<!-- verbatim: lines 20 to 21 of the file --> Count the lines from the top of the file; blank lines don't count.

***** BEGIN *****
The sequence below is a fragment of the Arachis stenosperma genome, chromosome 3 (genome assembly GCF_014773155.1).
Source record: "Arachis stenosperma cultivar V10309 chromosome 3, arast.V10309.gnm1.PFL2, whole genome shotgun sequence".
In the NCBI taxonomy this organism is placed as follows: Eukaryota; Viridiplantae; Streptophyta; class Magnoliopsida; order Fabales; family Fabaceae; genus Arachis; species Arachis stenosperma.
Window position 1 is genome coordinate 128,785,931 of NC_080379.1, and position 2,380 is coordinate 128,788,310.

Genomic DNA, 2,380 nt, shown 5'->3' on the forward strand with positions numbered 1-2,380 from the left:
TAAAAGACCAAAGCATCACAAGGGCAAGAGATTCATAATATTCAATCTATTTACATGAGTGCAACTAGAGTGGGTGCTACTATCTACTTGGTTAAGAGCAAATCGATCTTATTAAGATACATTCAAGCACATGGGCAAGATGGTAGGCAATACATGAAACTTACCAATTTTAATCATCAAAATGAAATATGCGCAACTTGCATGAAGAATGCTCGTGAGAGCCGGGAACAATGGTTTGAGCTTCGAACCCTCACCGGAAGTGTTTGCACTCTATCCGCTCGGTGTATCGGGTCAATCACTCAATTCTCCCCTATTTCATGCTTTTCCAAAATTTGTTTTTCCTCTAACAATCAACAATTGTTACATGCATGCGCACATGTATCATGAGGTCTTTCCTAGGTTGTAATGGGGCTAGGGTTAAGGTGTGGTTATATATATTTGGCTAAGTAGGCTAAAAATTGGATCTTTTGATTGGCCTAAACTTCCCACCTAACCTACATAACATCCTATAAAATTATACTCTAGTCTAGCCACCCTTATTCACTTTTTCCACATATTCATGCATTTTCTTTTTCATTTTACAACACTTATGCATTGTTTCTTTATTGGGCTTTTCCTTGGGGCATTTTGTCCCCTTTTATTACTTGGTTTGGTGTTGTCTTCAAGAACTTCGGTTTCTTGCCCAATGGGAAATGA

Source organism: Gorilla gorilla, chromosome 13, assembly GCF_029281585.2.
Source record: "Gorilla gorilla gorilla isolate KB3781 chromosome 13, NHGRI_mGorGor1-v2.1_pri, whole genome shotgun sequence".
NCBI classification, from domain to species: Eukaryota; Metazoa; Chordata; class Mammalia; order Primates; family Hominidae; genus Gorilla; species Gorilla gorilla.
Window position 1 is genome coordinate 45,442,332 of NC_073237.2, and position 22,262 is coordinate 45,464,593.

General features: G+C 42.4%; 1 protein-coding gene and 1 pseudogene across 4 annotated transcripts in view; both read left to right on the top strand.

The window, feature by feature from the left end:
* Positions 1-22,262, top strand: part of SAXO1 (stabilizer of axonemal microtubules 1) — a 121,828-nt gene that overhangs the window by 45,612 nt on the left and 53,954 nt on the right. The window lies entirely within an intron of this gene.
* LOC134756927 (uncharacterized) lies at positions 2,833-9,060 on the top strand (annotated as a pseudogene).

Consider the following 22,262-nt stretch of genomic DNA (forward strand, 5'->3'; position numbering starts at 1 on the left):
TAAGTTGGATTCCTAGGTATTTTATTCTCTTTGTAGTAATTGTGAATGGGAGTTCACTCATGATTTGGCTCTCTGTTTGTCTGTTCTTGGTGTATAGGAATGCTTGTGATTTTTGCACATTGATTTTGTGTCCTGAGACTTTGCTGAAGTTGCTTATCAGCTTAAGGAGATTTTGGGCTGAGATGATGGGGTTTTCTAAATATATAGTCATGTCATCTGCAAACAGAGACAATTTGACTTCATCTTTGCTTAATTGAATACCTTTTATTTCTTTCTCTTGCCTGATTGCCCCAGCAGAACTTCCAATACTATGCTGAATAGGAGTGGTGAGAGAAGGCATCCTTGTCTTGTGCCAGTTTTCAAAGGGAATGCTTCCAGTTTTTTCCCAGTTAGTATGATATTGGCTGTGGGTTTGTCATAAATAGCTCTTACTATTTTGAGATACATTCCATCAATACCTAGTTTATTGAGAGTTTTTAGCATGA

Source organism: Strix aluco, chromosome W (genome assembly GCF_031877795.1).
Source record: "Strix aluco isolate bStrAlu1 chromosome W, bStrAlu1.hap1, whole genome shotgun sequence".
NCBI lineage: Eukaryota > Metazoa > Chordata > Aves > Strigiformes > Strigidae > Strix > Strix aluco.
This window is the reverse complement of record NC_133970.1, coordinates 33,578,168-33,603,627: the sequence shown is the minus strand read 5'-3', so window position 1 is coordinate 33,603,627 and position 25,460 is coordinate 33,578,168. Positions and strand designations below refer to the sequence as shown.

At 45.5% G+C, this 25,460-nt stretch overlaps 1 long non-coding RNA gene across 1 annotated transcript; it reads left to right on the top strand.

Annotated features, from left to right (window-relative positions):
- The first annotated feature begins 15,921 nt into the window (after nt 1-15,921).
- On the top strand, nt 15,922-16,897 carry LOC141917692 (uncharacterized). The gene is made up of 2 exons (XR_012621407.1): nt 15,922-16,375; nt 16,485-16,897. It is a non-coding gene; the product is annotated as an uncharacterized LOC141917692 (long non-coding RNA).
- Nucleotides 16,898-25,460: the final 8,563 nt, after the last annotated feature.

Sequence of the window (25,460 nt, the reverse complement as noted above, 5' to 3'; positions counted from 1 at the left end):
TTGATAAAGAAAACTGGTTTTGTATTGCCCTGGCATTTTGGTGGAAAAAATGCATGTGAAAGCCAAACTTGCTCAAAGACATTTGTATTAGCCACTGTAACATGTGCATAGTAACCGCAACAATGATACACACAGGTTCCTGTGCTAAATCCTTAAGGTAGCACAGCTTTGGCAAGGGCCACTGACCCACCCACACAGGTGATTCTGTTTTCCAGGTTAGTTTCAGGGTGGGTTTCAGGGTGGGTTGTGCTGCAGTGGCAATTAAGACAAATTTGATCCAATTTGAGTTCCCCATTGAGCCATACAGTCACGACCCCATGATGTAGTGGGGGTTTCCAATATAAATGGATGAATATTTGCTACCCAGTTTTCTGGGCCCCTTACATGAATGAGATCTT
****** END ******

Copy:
This window is the reverse complement of record NC_133970.1, coordinates 33,578,168-33,603,627: the sequence shown is the minus strand read 5'-3', so window position 1 is coordinate 33,603,627 and position 25,460 is coordinate 33,578,168. Positions and strand designations below refer to the sequence as shown.

At 45.5% G+C, this 25,460-nt stretch overlaps 1 long non-coding RNA gene across 1 annotated transcript; it reads left to right on the top strand.